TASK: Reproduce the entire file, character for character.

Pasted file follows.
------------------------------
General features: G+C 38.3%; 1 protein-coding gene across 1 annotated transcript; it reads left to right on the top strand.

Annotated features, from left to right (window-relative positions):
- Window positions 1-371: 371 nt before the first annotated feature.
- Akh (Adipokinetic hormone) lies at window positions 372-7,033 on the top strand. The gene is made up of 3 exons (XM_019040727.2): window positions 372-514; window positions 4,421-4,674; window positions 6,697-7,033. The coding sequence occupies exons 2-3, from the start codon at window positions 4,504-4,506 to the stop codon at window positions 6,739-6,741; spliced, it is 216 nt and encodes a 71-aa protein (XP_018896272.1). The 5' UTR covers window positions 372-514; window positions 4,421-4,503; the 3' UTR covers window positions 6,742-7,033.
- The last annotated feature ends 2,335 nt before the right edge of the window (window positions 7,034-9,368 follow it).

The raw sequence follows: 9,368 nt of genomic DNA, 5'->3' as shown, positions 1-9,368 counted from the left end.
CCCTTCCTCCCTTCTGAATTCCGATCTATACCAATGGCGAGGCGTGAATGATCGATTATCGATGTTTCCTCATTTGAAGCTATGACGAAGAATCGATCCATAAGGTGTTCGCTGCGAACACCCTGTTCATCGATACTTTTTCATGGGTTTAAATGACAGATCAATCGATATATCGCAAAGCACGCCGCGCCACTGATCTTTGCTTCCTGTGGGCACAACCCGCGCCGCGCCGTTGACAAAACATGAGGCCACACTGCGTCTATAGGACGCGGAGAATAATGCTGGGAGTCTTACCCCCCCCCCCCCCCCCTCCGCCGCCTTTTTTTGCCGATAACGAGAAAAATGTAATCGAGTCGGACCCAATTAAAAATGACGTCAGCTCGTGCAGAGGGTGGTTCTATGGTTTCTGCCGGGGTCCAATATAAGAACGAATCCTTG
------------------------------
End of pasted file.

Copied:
General features: G+C 38.3%; 1 protein-coding gene across 1 annotated transcript; it reads left to right on the top strand.

Annotated features, from left to right (window-relative positions):
- Window positions 1-371: 371 nt before the first annotated feature.
- Akh (Adipokinetic hormone) lies at window positions 372-7,033 on the top strand. The gene is made up of 3 exons (XM_019040727.2): window positions 372-514; window positions 4,421-4,674; window positions 6,697-7,033. The coding sequence occupies exons 2-3, from the start codon at window positions 4,504-4,506 to the stop codon at window positions 6,739-6,741; spliced, it is 216 nt and encodes a 71-aa protein (XP_018896272.1). The 5' UTR covers window positions 372-514; window positions 4,421-4,503; the 3' UTR covers window positions 6,742-7,033.
- The last annotated feature ends 2,335 nt before the right edge of the window (window positions 7,034-9,368 follow it).

The raw sequence follows: 9,368 nt of genomic DNA, 5'->3' as shown, positions 1-9,368 counted from the left end.
CCCTTCCTCCCTTCTGAATTCCGATCTATACCAATGGCGAGGCGTGAATGATCGATTATCGATGTTTCCTCATTTGAAGCTATGACGAAGAATCGATCCATAAGGTGTTCGCTGCGAACACCCTGTTCATCGATACTTTTTCATGGGTTTAAATGACAGATCAATCGATATATCGCAAAGCACGCCGCGCCACTGATCTTTGCTTCCTGTGGGCACAACCCGCGCCGCGCCGTTGACAAAACATGAGGCCACACTGCGTCTATAGGACGCGGAGAATAATGCTGGGAGTCTTACCCCCCCCCCCCCCCCCTCCGCCGCCTTTTTTTGCCGATAACGAGAAAAATGTAATCGAGTCGGACCCAATTAAAAATGACGTCAGCTCGTGCAGAGGGTGGTTCTATGGTTTCTGCCGGGGTCCAATATAAGAACGAATCCTTG